A set of images that shows piles of cash on a street has gone viral on social media. A Facebook user posted two such images along with the caption, “People in Italy threw their wealth on the streets. They say it’s of no use anymore. (इटली में लोगों ने अपनी दौलत सड़कों पर फेंक दी। उनका कहना है कि ये किसी काम की नहीं।)” Similarly, other users on Facebook and Twitter also shared these images with the same caption.
A Twitter user @ynm_xo also posted shared the images and wrote in English, “Italians threw their money on the streets saying it is of no use, since you can’t even buy life with your own money.”(archive link)
Alt News has received fact-check requests on its official Android application for a similar photograph which has been shared with the same claim.
Image 1 and 2
Alt News performed a reverse image search on Google and found that these images show scenes after the Venezuelan bank Bicentenario, Merida was looted. On March 11, 2019, Twitter handle @ConflictsW, managed by Aurora Intel which tracks conflicts across the world, tweeted the viral images along with other photographs from the same area.
The bicentenario bank in Merida was looted, people left the Venezuelan bolivars behind and left the money on the street and set fire to piles of Venezuelan bolivars to prove its worthless #Venezuela #SinLuz pic.twitter.com/YJlT2qFPrY
— CNW (@ConflictsW) March 11, 2019
Maduradas, a Venezuela-based news website, had published an article on March 12 that complied images and tweets about the incident. This article included tweets by a Venezuelan politician William Dávila and Venezuela-based photojournalist Nellie Belén Izarza.
Dávila’s tweet also spoke about the robbery at Banco Bicentenario.
Saquearon el banco bicentenario que está subiendo por la avenida 3 arriba de glorias patrias y querían saquear los árabes, en Merida.
— Williams Dávila (@williamsdavila) March 12, 2019
Alt News performed a reverse image search and found that this image was posted on Imgur on March 17, 2019. According to these posts, this image is also from Venezuela. While Alt News could not authenticate the exact source, it is highly probable that it depicts the aftermath of the robbery at Merida because a) the image is similar and b) it surfaced on the internet around the same time.
Former Ambassador of Italy in Pakistan Stefano Pontecorvo called out a tweet which claimed that Italians threw currency notes in light of the coronavirus pandemic and growing loss of life.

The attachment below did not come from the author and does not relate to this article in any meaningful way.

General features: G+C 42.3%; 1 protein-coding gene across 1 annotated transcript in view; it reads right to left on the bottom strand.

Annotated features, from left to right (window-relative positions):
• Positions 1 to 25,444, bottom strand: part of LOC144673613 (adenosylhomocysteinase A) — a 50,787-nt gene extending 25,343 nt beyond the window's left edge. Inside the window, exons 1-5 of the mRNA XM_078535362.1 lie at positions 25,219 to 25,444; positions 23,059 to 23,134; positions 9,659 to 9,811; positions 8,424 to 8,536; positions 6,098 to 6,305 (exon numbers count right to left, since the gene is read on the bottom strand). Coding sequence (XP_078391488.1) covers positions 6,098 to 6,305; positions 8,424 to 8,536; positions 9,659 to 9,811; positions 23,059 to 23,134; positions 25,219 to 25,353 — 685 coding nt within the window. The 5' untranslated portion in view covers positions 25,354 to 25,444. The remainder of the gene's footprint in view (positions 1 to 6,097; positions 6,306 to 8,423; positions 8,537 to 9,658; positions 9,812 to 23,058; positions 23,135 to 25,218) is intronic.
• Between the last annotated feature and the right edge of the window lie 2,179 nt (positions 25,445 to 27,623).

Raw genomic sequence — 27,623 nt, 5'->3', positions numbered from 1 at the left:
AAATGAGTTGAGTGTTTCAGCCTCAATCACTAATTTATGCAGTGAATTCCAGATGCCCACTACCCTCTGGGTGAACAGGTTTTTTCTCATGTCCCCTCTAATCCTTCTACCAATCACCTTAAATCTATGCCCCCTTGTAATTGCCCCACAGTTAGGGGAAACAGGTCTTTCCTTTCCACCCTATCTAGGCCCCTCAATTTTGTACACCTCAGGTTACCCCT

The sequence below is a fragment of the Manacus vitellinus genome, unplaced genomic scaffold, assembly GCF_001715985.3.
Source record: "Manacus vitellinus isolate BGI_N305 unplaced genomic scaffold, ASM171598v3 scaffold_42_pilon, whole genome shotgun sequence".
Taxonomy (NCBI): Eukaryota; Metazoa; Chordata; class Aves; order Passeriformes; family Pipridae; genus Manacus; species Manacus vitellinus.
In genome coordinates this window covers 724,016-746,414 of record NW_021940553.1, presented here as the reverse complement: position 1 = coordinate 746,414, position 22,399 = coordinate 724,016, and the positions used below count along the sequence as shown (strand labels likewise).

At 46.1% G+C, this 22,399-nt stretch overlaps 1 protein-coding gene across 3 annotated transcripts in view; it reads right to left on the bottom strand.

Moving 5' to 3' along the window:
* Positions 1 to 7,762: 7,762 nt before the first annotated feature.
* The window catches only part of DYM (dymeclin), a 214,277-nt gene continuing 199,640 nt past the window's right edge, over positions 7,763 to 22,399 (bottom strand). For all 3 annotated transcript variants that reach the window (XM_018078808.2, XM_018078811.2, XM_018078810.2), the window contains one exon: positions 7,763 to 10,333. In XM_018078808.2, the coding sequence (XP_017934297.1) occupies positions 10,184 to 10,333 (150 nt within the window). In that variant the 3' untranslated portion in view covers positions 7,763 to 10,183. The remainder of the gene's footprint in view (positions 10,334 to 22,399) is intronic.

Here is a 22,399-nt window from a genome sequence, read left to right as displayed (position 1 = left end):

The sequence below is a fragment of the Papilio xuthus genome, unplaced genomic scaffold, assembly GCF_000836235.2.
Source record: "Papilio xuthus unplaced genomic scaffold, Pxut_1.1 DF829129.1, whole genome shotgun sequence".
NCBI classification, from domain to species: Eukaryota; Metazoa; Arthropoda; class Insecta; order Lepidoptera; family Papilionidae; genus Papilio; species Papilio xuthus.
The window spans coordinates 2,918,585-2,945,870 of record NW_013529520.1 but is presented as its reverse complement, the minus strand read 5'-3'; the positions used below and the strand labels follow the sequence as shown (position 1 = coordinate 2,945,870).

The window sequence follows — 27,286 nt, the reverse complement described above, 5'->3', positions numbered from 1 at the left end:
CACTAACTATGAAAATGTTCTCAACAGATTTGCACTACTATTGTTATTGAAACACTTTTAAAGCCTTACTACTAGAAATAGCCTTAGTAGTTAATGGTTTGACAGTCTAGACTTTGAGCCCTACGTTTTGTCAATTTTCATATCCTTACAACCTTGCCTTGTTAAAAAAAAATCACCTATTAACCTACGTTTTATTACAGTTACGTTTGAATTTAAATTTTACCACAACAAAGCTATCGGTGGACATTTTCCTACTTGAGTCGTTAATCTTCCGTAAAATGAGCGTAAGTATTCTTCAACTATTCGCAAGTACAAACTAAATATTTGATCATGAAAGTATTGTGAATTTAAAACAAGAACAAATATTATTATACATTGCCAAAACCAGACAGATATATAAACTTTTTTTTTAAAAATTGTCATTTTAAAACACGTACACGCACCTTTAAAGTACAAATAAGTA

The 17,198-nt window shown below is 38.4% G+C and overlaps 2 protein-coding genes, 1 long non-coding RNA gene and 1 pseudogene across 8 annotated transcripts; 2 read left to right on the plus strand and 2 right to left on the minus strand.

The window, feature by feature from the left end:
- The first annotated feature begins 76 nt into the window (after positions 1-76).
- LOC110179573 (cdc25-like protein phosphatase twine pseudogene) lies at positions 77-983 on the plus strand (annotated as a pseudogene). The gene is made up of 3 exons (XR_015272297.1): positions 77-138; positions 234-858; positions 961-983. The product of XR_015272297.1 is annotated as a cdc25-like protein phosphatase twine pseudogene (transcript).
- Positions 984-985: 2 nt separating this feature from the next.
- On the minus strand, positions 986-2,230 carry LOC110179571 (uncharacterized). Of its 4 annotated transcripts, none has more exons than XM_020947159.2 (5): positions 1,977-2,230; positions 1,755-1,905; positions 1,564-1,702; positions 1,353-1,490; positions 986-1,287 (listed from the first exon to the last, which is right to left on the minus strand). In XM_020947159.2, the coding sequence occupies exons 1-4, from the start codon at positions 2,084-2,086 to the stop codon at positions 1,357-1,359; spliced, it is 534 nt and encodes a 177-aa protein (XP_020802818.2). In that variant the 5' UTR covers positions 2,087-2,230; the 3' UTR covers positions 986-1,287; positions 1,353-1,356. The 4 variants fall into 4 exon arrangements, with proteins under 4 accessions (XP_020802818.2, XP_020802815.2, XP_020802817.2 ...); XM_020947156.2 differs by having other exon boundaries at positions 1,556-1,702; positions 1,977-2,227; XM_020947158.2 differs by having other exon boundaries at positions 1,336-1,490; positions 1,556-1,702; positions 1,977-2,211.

This is FAKE NEWS. It is a picture of Venezuela when they threw away the banknotes of old currency no longer in use. Let’s stop this bs. Italians are using their money to help in the struggle against #coronavirus . This post is simply stupid. With a PhD check your sources…. https://t.co/4YHNJQ8hOa
— Stefano Pontecorvo (@pontecorvoste) March 31, 2020
It is noteworthy that the Venezuelan economy has spiralled into hyperinflation, starvation and unemployment due to a wide range of issues under the governance of President Nicolás Maduro and his predecessor Hugo Chávez who died in 2013. A February 2019 BBC report states, “According to a study by the opposition-controlled National Assembly, the annual inflation rate reached 1,300,000% in the 12 months to November 2018. By the end of last year, prices were doubling every 19 days on average. This has left many Venezuelans struggling to afford basic items such as food and toiletries.” The unfavourable economic conditions have devalued the country’s currency to the extent that money is regarded as worthless. In December 2019, Al Jazeera reported how some Venezuelans are making craft from devalued money to extract value from their decimated currency.
We compared the green coloured notes seen in the third image with the 50 Bolívar Fuerte and found them to be identical.
The Bolívar Fuerte is Venezuela’s old currency which was replaced by the Bolivar Soberano in August 2018. By December 2018, all Bolívar Fuerte currency notes were withdrawn. The Bicentenario Bank was looted in March 2019 when the Bolívar Fuerte was worthless. This explains why the notes were discarded on the road. These photographs were earlier debunked by American fact-checking organisation Snopes.
Thus the social media claim that Italians, frustrated with the large number of deaths due to the coronavirus pandemic, threw their money on the road is false.